About the SPC


Our presuppositions about the next 80 years

Founded in 2020, the primary mission of the Solidarity Policy Center is to write detailed analysis. We focus on what the climate scientists call "pathways": different fuzzy scenarios of how things play out over the next 80 years. As the International Panel on Climate Change puts it:

The temporal evolution of natural and/or human systems towards a future state. Pathway concepts range from sets of quantitative and qualitative scenarios or narratives of potential futures to solution-oriented decision-making processes to achieve desirable societal goals. Pathway approaches typically focus on biophysical, techno-economic, and/or socio-behavioural trajectories and involve various dynamics, goals and actors across different scales.

We focus on two pathways. The first is a "middle of the road" scenario - the current world and economic system continues more or less as it is now, with adjustments.

Middle of the Road (Medium challenges to mitigation and adaptation): The world follows a path in which social, economic, and technological trends do not shift markedly from historical patterns. Development and income growth proceeds unevenly, with some countries making relatively good progress while others fall short of expectations. Global and national institutions work toward but make slow progress in achieving sustainable development goals. Environmental systems experience degradation, although there are some improvements and overall the intensity of resource and energy use declines. Global population growth is moderate and levels off in the second half of the century. Income inequality persists or improves only slowly and challenges to reducing vulnerability to societal and environmental changes remain.

The second pathway is dire. Continuing to use the IPCC "Shared Socio-economic Pathways", we see this as a "High Challenges to both mitigation and adaptation" scenario, a combination between SSP3 and SSP4 - global warming reaching above 3C by 2100, several other ecological tipping points crossed, along with deteriorating institutions, heavy migration, heavy civil unrest, and other unpleasantness. Its worth reading the official descriptions of each:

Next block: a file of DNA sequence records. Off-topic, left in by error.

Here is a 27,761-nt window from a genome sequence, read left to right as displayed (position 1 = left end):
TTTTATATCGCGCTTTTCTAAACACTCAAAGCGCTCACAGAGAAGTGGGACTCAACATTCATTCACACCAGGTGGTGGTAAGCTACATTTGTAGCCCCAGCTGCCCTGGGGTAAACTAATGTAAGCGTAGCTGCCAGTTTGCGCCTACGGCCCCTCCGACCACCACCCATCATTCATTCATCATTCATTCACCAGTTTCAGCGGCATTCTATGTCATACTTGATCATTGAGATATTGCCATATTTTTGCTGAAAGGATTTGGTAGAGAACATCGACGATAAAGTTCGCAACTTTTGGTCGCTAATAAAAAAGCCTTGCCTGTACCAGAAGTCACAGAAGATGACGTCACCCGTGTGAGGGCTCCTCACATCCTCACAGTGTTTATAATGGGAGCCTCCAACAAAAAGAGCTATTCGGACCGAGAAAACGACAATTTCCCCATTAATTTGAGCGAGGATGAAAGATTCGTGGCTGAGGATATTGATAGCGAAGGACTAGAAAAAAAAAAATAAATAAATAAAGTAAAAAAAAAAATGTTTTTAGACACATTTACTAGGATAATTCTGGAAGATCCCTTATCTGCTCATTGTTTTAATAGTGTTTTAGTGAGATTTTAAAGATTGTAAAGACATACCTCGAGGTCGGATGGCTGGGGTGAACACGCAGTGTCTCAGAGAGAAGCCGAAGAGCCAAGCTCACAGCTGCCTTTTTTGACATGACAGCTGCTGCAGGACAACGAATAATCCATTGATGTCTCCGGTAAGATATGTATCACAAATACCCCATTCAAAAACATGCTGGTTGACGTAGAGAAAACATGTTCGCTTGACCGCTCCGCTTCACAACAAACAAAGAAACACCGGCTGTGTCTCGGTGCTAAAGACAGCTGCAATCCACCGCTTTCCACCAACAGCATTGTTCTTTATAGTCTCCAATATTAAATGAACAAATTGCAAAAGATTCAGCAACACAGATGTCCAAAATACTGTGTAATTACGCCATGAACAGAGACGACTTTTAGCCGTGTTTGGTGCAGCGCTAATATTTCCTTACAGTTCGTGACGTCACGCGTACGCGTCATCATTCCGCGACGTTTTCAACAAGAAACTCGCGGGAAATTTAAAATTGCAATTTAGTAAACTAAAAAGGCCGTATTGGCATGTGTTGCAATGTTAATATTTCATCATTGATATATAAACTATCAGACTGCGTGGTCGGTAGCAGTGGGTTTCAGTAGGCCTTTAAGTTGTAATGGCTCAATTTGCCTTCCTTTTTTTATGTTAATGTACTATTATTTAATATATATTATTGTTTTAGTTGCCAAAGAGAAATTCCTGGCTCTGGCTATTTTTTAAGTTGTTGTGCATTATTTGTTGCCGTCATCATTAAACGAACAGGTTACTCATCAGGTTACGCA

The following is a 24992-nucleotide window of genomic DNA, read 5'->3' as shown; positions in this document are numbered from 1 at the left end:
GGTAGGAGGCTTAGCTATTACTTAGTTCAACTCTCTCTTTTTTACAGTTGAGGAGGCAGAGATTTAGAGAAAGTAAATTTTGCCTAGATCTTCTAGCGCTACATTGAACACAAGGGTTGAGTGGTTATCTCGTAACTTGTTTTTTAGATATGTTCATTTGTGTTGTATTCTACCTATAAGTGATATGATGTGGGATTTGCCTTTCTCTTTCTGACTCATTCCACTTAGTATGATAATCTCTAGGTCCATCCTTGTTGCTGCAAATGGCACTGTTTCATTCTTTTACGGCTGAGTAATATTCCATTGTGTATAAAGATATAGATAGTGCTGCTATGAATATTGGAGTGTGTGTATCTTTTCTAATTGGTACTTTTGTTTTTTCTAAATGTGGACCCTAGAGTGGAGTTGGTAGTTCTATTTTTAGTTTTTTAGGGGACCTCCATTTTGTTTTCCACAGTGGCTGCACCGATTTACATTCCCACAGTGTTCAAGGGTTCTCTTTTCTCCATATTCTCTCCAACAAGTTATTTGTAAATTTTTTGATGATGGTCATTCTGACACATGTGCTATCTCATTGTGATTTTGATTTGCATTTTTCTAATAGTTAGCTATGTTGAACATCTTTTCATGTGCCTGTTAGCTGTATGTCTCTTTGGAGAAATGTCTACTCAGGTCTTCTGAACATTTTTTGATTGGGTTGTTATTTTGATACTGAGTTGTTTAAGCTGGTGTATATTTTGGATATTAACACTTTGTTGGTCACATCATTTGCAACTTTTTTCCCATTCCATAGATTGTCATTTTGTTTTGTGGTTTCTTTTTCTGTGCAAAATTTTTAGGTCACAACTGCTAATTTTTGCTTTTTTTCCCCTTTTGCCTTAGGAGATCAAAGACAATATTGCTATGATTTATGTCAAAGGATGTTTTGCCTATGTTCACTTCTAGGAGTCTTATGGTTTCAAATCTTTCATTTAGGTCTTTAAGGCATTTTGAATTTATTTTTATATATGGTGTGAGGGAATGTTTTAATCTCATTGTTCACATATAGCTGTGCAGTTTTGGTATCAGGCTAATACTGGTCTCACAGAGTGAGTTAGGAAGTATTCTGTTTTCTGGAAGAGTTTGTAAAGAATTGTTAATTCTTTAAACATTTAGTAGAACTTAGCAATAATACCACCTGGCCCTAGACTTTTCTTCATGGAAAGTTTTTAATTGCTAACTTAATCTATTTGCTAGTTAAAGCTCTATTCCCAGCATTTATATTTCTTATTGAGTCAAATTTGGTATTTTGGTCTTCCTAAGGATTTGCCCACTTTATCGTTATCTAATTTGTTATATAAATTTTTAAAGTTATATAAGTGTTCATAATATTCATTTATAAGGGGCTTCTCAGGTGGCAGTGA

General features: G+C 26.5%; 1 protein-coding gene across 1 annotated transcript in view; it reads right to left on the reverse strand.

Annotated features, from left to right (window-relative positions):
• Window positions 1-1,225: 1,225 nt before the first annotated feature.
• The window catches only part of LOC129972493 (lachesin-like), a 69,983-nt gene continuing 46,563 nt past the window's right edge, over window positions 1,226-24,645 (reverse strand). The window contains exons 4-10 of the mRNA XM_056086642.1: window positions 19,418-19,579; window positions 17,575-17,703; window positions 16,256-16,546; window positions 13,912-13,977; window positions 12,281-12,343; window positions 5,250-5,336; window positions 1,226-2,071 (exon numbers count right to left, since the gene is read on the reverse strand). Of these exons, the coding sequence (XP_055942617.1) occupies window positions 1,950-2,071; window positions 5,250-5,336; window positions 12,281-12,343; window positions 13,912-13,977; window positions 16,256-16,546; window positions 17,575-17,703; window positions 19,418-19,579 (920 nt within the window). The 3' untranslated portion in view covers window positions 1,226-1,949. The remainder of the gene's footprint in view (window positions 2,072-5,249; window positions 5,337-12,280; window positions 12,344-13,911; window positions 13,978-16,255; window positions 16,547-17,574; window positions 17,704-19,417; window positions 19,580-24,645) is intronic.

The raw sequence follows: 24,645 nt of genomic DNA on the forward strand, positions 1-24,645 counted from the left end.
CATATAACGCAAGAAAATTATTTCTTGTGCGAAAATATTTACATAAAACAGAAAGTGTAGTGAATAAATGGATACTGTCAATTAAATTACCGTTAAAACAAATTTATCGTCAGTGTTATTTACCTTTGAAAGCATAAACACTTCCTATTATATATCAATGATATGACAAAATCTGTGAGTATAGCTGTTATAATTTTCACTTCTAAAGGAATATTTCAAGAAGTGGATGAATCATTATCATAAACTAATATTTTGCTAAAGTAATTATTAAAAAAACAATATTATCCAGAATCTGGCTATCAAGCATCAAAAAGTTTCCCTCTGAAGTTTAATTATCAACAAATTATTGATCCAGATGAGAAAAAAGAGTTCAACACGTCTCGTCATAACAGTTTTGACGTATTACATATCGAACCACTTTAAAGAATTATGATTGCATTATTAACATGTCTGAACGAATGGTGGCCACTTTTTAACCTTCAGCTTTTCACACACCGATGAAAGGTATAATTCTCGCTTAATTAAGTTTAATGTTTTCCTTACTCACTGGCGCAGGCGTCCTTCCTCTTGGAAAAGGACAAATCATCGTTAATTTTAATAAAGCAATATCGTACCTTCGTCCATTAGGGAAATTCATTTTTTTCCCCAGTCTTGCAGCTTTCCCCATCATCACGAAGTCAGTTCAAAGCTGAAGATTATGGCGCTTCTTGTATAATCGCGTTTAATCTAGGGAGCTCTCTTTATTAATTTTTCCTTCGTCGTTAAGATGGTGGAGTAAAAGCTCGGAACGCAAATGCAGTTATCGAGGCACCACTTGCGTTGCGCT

Regional Rivalry – A Rocky Road (High challenges to mitigation and adaptation): A resurgent nationalism, concerns about competitiveness and security, and regional conflicts push countries to increasingly focus on domestic or, at most, regional issues. Policies shift over time to become increasingly oriented toward national and regional security issues. Countries focus on achieving energy and food security goals within their own regions at the expense of broader-based development. Investments in education and technological development decline. Economic development is slow, consumption is material-intensive, and inequalities persist or worsen over time. Population growth is low in industrialized and high in developing countries. A low international priority for addressing environmental concerns leads to strong environmental degradation in some regions.
Inequality – A Road Divided (Low challenges to mitigation, high challenges to adaptation): Highly unequal investments in human capital, combined with increasing disparities in economic opportunity and political power, lead to increasing inequalities and stratification both across and within countries. Over time, a gap widens between an internationally-connected society that contributes to knowledge- and capital-intensive sectors of the global economy, and a fragmented collection of lower-income, poorly educated societies that work in a labor intensive, low-tech economy. Social cohesion degrades and conflict and unrest become increasingly common. Technology development is high in the high-tech economy and sectors. The globally connected energy sector diversifies, with investments in both carbon-intensive fuels like coal and unconventional oil, but also low-carbon energy sources. Environmental policies focus on local issues around middle and high income areas.

Our principles

For the first pathway, our analysis tends to support:

  • Broadly social democratic policies
  • The value of committed religious believers and traditional religion to society
  • Deep dissatisfaction with neoliberalism
  • A sympathy for degrowth economics
  • An affinity for the Congress for the New Urbanism

For the second pathway, our analysis tries to come up with answers to "What comes next?" that promote human flourishing and the common good. Some of the topic clusters in this area include:

  • How do we mitigate international conflict in these scenarios?
  • What will sovereignty and governance look like in a future of deteriorating nation-states? (A concept we call The Supersedure State)
  • What can we do right now to become more resilient at every level of society?
  • How can we ensure that concepts like the rule of law, presumption of innocence, and relatively widespread political participation continue in a climate scenario we can best describe as a flaming dumpster fire?

Our methodology

It won't take you much time on this site to see that we're a bit weird. Here's what we actually do:

Promote Ideas

  • Write policy papers where we think we can offer differentiating value
  • Curate and report on literature reviews of existing policy proposals where there is nothing new to add

A Different Approach

  • We give members access to embedded debates using a unique online platform for visualizing structured argument
  • We integrate Spaced Repetition Prompts into much of our writing
  • We lean heavily on Systems Thinking to analyze issues

We'll be writing more on our quirkier features in the coming weeks, in the vein of this post on systems thinking and the issue maps.

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